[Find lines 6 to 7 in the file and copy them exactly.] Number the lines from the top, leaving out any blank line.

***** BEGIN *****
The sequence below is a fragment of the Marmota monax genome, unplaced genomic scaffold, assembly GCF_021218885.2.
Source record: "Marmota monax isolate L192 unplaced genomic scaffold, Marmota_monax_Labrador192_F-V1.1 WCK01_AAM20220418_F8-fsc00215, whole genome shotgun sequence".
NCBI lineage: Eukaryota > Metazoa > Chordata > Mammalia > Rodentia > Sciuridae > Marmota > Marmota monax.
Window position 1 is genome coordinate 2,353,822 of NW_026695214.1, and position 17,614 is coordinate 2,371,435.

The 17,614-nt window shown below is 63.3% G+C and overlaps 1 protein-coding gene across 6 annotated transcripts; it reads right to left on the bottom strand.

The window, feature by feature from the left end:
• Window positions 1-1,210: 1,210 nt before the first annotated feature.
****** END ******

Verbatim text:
The window, feature by feature from the left end:
• Window positions 1-1,210: 1,210 nt before the first annotated feature.